MALAYSIA - The palm oil industry is likely to see some consolidation, driven by the pressures of shrinking prices and profit margins, and rising production costs, said Rabobank.
The price of crude palm oil fell about 35 per cent between January and October last year, from RM3,223 per tonne to RM2,115 per tonne - its lowest levels since the global financial crisis.
While the price has rebounded, it remains subdued - it was RM2,368.5 (S$943) as of Monday.
Rabobank analyst Pawan Kumar attributed the low price to expectations of a strong production cycle and demand for palm oil lagging behind output. Further declines in crude palm oil prices could put pressure on profit margins, particularly among smaller players, and drive consolidation, Mr Kumar said in a Rabobank report last week.
Larger firms, which enjoy better economies of scale in areas such as better sourcing arrangements for fertiliser and a higher degree of mechanisation, may target their less efficient peers, he added.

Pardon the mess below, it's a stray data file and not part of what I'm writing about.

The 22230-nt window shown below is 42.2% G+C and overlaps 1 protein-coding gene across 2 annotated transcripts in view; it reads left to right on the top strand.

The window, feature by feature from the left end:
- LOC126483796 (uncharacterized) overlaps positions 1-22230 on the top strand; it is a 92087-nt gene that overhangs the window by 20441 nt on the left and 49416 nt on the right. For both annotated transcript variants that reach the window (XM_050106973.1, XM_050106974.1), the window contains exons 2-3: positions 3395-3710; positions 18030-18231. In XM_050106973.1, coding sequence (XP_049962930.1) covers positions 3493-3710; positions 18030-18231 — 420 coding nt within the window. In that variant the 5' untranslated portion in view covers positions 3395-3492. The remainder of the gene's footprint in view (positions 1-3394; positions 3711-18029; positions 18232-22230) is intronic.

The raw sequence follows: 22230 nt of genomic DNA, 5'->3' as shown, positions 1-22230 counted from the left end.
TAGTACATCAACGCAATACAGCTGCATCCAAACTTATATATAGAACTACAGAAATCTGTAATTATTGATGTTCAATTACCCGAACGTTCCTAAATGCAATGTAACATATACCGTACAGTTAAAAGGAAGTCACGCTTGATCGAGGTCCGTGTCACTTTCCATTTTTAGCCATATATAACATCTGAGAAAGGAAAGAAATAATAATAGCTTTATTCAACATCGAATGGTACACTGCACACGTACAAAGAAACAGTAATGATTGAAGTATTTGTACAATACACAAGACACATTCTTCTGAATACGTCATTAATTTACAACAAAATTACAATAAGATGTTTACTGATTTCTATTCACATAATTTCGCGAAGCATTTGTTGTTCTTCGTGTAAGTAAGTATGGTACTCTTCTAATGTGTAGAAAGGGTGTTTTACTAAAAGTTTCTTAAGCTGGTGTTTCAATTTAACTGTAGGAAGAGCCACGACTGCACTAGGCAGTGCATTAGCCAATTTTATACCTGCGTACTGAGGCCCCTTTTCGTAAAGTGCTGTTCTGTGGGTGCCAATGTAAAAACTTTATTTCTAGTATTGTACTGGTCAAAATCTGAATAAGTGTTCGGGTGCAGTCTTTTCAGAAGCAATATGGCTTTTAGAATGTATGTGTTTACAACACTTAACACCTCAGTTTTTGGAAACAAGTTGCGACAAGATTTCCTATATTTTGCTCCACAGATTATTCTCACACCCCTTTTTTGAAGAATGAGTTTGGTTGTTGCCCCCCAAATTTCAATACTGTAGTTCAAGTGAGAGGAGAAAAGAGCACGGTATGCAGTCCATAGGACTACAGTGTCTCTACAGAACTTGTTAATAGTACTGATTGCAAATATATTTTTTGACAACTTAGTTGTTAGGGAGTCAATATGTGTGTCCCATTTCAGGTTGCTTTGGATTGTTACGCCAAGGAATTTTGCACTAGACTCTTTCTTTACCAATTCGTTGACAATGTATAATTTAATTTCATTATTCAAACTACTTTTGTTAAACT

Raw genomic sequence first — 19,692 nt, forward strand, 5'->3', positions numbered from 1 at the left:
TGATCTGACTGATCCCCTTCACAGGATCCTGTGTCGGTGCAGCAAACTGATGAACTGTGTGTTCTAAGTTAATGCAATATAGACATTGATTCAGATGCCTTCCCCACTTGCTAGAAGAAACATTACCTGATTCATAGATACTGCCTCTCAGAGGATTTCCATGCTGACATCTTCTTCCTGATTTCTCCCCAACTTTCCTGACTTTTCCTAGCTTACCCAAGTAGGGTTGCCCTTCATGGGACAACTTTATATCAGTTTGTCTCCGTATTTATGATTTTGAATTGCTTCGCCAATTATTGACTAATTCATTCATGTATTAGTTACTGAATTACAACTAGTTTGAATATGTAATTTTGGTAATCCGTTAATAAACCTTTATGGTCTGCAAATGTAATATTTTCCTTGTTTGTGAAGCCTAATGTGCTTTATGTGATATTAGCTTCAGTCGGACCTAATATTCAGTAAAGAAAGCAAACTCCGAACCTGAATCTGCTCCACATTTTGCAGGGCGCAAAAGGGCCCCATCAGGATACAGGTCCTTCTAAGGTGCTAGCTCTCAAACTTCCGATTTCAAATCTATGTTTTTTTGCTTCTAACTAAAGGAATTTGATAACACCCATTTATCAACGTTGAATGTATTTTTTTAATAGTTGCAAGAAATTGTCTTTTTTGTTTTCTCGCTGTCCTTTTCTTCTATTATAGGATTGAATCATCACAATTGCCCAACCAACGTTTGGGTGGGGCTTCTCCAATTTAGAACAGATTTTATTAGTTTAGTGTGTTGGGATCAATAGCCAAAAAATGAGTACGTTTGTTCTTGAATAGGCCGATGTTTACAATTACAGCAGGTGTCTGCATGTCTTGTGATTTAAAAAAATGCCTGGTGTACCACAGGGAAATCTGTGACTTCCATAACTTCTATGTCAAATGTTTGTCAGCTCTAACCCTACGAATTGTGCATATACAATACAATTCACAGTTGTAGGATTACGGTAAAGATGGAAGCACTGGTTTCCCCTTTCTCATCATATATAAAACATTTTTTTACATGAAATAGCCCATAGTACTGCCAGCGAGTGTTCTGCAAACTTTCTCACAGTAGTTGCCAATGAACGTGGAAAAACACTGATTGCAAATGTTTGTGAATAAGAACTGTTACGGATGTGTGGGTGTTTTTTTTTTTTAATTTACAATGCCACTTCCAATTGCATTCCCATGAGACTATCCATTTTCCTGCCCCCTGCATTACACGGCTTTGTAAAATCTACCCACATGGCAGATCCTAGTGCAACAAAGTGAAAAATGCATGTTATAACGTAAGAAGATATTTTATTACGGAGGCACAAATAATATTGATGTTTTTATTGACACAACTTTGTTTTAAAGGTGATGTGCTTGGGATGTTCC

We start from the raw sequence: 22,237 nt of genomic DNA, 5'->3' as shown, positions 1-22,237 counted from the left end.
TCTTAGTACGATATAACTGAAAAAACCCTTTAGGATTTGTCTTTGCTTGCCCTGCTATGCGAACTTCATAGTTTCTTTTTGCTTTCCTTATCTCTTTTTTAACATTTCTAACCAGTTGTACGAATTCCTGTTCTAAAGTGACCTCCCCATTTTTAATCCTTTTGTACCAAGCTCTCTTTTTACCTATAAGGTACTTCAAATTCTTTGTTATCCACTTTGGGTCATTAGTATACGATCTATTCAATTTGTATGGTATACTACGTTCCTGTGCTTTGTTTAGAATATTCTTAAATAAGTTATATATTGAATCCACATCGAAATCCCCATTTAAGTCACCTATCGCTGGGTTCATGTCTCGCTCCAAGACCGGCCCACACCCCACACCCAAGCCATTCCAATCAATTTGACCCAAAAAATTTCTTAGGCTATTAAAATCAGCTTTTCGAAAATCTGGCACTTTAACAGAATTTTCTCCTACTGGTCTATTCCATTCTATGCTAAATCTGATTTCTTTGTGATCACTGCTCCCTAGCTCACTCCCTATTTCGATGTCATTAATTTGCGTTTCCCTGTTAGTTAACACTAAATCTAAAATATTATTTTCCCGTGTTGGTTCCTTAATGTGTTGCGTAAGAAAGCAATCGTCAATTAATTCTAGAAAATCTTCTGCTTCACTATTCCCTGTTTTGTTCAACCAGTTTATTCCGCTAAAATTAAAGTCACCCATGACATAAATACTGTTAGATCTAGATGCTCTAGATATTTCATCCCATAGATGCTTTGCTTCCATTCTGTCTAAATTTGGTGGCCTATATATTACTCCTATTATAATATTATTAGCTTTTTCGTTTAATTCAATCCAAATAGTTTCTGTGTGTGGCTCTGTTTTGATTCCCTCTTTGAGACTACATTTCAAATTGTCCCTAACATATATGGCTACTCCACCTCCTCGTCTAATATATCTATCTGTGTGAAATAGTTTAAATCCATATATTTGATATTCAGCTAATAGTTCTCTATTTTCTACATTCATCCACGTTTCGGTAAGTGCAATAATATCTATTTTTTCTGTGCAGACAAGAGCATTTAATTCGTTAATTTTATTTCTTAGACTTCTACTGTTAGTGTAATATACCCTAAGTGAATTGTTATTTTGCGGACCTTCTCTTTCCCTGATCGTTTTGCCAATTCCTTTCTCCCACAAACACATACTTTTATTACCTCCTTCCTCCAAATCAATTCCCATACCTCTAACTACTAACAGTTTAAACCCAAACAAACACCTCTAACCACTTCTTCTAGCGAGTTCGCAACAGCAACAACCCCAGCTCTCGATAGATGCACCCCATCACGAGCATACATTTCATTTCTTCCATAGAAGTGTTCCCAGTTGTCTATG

Compounding the pressure on the smaller players are rising production costs - including fertiliser and labour costs.
Production costs in Indonesia and Malaysia - the world's largest producers of palm oil - have increased 6 per cent and 9 per cent per year respectively between 2008 and last year.
Fertiliser and labour costs account for more than half of the total costs in crude palm oil production, said Mr Kumar. The increased share of fertiliser costs - the largest cost component - is not only due to rising fertiliser prices, but also higher usage.
For every 10 per cent increase in fertiliser costs, the costs of crude palm oil production rise by more than 3 per cent, said the Rabobank report.